that CTSS set the basis for an intellectual public utility
     for data as AT&T provided telephone service

V - Problems with Commercial entities and how they couldn't
provide what was needed

     A. Problems that MIT people had with IBM and IBM's reluctance
     to develop the needed technology

     B. Other insights into how neither the commercial nor
     industrial world would develop this form of computing

     C. Why this breakthrough had to come from the scientific world
     rather than the commercial or industrial or military and how
     the development proceeded with the U.S. government
     supporting scientists developing the network. (Alliance of
     scientists and the U.S. government)

VI - The Computer as a Partner for Intellectual Activity

     A. Meeting at MIT for the 100 year centennial of MIT
     gathered the pioneers of cybernetics and computers for a
     discussion of the future of computing.

     B. Question of how decision making has to be broadened to
     deal with the problems of automation raised by opening
     address by C.P. Snow.

     C. Others express their concern about various issues that
     will be involved in the computer revolution that was
     beginning to unfold - Wiener, Perlis, etc.

     D. Tension between automata studies and the computer as a
     handmaiden to intellectual activity expressed and discussed.
     The importance of the computer as a partner to humans at
     this stage of its development emphasized.

VII - Implications of the concerns and vision raised by these
pioneers for today and how this helps to inform the future
development of the Global Computer Network

     A. Wiener's concerns about the need for increased planning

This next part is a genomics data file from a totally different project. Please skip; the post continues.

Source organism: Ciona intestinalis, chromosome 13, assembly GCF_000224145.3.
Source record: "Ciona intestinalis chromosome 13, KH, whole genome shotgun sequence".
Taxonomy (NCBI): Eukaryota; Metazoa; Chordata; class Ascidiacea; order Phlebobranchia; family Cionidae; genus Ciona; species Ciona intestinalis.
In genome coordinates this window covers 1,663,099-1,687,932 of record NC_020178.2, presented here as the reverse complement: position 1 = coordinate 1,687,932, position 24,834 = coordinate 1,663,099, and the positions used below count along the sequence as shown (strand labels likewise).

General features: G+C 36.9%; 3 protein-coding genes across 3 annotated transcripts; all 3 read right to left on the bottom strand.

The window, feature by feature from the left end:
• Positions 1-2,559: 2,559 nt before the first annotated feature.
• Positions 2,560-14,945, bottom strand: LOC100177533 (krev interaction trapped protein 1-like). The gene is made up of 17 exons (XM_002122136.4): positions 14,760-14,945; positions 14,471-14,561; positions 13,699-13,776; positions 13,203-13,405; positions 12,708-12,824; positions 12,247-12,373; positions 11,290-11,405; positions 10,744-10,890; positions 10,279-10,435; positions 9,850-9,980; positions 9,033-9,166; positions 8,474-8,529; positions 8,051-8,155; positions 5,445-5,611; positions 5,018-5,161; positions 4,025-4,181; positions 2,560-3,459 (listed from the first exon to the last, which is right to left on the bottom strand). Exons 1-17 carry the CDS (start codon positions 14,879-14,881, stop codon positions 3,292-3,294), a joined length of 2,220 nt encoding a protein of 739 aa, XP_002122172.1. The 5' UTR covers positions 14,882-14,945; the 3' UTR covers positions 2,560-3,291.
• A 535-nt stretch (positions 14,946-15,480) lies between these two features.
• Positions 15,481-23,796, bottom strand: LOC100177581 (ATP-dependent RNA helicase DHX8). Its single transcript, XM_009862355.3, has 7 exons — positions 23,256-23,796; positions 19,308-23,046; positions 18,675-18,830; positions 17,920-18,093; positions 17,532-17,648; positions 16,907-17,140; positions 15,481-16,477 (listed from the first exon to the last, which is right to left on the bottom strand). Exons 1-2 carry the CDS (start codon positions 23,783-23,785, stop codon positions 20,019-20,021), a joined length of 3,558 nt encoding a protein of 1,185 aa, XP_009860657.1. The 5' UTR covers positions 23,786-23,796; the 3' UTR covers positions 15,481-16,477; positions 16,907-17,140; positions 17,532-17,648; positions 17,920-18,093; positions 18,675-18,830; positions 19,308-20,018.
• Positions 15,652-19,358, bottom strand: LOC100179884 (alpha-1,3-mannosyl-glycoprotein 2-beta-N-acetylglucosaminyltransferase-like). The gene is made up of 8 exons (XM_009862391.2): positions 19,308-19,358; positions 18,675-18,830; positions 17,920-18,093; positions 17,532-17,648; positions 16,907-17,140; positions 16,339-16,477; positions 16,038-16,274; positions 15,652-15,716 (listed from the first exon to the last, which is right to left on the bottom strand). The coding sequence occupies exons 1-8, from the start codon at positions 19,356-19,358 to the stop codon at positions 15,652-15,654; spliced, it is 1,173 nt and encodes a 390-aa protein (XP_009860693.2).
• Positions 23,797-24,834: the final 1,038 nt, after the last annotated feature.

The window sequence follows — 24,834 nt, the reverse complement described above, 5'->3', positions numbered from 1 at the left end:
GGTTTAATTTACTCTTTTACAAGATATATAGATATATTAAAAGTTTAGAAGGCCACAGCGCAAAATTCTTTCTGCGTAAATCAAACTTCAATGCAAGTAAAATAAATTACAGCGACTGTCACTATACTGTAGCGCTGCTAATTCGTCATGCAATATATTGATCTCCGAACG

to deal with the problems of automation.

     B. Licklider's vision of an Intergalactic Network and how
     his vision helped to support the Project MAC scientists to
     set the foundation for the Arpanet and the pioneering
     research that set the basis for the Internet.

     C. Fano and Corbato etc. work on an intellectual public
     utility as the vision of a community resource needed to
     provide a data network.

     D. How these pioneers set the basis for today's Internet.

     E. What is the vision for the future that this pioneering
     work establishes? Is an intellectual public utility still
     the vision that needs to be considered? (Discussion of the
     importance of clarifying the question that one must ask
     before rushing off to find solutions)

     F. What are the principles of what was done that can be
     helpful in the discussion of what is the way forward today?

VIII - Conclusion

     A. We are in the throes of a cybernetic revolution and
     the work done by the computer pioneers in the creation
     of interactive computing and time sharing has led to the
     networking achievements that we have available to us today.
     These achievements put a significant responsiblity on the
     shoulders of the governed to make sure that the governors
     take their feedback into consideration in planning and
     implementing future developments. That battle is ongoing and
     will continue as the future of our society hinges on the
     outcome of this contest.

     B. Comparison of concerns voiced by Wiener 40 years ago and
     by those on the Net today about the battle over
     automation and the future prospects.

     C. Optimism for the future but discussion of what is
     required for the battle over U.S. government policy that is

Ronda Hauben              "The Netizens and the Wonderful World of the Net"
ro...@panix.com                   available via ftp, gopher or www
or                         on the history and impact of the Net